Chinese opera celebrates Jianzhen’s journey to Japan
A China-made opera, Jianzhen’s Journey to Japan, premiered in Tokyo on Tuesday, the anniversary of the Chinese monk’s arrival in the country 1,263 years ago.
The opera’s director, Xing Shimiao, calls it “a mere coincidence”.
But the return of the Chinese monk caused a stir in Tokyo as Jianzhen, or Ganji as he is known in Japan, is a household name in the island nation. He is still revered as Japan’s benefactor.
The production by Jiangsu Performing Arts Group made the full-house Bunkamura Orchard Hall in Tokyo’s Shibuya roar, with former Japanese prime minister Yukio Hatoyama as the first person to stand and applaud.
“It is phenomenal that actors from Jianzhen’s ancestral hometown of Yangzhou, Jiangsu province, put his story on Japan’s stage tonight,” says Hatoyama.
“What he had brought to Nara still has an influence on Japan today.”
The opera highlights Jianzhen’s six attempts to go to Japan from 743 to 753.
At the age of 14, Jianzhen became a disciple at the Daming Temple in Yangzhou. Jianzhen’sJourneytoJapan
At 21, he traveled to Chang’an, China’s capital during the Tang Dynasty (618907), where he apprenticed under many well-known monks.
He became well-versed not only in Buddhism, but also in literature, art, medicine, architecture and sculpture.
With its prosperous economy and strong national power, the Tang Dynasty was a magnet for foreigners, and the relationship between China and Japan was close.
Japan sent regular delegations mainly consisting of monks, students and intellectuals to China in the hope of
bringing back its rich and varied culture.
The opera starts with a Japanese monk, Yoei, who studied Buddhism in China.
Japanese Emperor Shomu, who ascended the throne in 724, devoted huge sums of money to create magnificent Buddhist temples and artifacts throughout the realm. During his reign, Buddhism virtually became Japan’s official state religion.
Bearing the emperor’s edict, Yoei invited Chinese monks well-versed in Buddhist teachings and precepts to teach in Japan. More importantly, the emperor wanted them to establish an authentic Buddhist Ordination platform, which was absent in Japan.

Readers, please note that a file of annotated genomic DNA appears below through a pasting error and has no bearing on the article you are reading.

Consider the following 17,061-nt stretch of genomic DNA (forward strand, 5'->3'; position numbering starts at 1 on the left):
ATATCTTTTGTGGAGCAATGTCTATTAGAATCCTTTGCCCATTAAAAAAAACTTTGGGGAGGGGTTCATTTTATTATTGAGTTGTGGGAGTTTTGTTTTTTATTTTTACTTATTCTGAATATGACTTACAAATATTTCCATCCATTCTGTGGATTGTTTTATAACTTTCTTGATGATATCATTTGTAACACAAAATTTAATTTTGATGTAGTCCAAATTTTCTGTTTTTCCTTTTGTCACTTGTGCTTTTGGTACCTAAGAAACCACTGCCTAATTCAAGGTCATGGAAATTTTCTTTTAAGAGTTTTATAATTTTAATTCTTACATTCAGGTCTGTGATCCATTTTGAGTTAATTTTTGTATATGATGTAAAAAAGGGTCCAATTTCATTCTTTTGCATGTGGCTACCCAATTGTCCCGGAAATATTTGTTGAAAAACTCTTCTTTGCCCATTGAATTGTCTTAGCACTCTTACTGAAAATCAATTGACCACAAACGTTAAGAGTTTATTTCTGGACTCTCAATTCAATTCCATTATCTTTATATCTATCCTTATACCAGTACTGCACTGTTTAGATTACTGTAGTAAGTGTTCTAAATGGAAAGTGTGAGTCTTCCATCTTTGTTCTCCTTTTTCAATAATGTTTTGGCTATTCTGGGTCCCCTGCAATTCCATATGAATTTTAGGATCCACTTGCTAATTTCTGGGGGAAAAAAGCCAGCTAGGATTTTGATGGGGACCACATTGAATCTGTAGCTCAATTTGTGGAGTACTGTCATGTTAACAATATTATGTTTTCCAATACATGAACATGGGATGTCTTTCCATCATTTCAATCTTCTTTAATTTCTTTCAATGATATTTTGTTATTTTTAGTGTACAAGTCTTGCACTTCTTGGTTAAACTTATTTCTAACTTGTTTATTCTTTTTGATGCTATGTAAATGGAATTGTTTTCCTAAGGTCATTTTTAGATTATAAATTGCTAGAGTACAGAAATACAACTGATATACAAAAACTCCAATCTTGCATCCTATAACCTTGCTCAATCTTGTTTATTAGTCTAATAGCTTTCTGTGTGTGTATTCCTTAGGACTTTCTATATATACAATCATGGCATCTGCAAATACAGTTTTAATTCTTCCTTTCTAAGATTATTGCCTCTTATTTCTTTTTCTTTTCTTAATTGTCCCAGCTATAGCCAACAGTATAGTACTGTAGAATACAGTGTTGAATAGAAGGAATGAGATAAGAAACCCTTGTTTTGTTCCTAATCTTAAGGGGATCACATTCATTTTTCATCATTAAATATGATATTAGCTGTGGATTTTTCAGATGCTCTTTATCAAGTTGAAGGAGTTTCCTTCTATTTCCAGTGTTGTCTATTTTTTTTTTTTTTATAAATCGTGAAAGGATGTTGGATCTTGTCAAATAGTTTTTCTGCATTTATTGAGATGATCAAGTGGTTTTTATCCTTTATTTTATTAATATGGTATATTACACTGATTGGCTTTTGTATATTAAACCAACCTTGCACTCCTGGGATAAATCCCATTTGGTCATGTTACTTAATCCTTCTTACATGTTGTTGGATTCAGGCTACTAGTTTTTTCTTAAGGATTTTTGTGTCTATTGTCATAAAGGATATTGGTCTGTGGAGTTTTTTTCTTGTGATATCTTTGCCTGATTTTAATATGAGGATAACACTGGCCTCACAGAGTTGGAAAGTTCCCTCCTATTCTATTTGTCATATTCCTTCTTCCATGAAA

In 742, Yoei visited Yangzhou where he implored Jianzhen to lecture in Japan.
Despite five failed attempts, the last of which left him blind from an infection, Jianzhen’s resolve to go to Japan did not die.
In 753, the strong-minded monk joined a Japanese emissary’s ship heading for Japan. After several months, the group finally landed at Kagoshima, the southwestern tip of Kyushu Island, on Dec 20, 753.
Jianzhen reached Nara in the spring of 754. In 759 Japan’s imperial court granted Jianzhen a piece of land in the western part of Nara. There he founded a school and also set up a private temple, Toshodaiji.
During his 10-year stay in Japan, Jianzhen introduced Ritsu Buddhism or monastic rules to Japan. He and the Chinese monks who traveled with him introduced Chinese elements to Japanese culture, including Chinese calligraphy, sculpture, architecture and medicine.
Jianzhen died in 763. A drylacquer statue of him made shortly after his death (and therefore thought to be in his likeness) can still be seen in Toshodaiji in Nara.
“I’m heartened by his magnificent spirit and willpower,” says Tian Haojiang, who plays Jianzhen in the opera. Tian is the recipient of the Denver University Lifetime Achievement Award.
The stage was beautifully designed with pendant, elastic strips of white cloth, which easily served to represent sea, or a temple or a prison.
The main members of the opera’s production team made several trips to Japan, including the route Jianzhen traveled from Kagoshima to Nara, to get a better understanding of the great monk.
“The story of Jianzhen’s journey to Japan shows us determination, faith and courage,” says the opera’s composer, Tang Jianping. “I like to tell his story in an operatic way, an international language.”
His musical message includes Japanese ballads. Tang uses two zheng (stringed plucked instrument) — a Chinese one representing Jianzhen’s homesickness; a Japanese one for Yoei, who was homesick for Japan. Tang says the two zheng represent a kind of conversation between China and Japan.
Tang’s musical approach was well-received by the Japanese audience, though the opera was sung in Chinese with Japanese subtitles.
Shogo Arai, governor of Nara prefecture, says he did not expect that the story of Jianzhen’s trials and tribulations to be presented in such a wonderfully musical way. “The performance tonight is a perfect interpretation,” he says.
Daming Temple’s Master Renru, who was invited to join the performance, sat on the edge of the stage reciting Buddhist scripts during the opera.
The opera was staged in Nara on Thursday and Friday, and will be staged in Kyoto on Tuesday and Wednesday.
The story of Jianzhen’s journey to Japan shows us determination, faith and courage.” Tang Jianping, composer
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Master Renru from Yangzhou’s Daming Temple, where Jianzhen was a disciple, accompanies the performance. The opera is now touring Japan.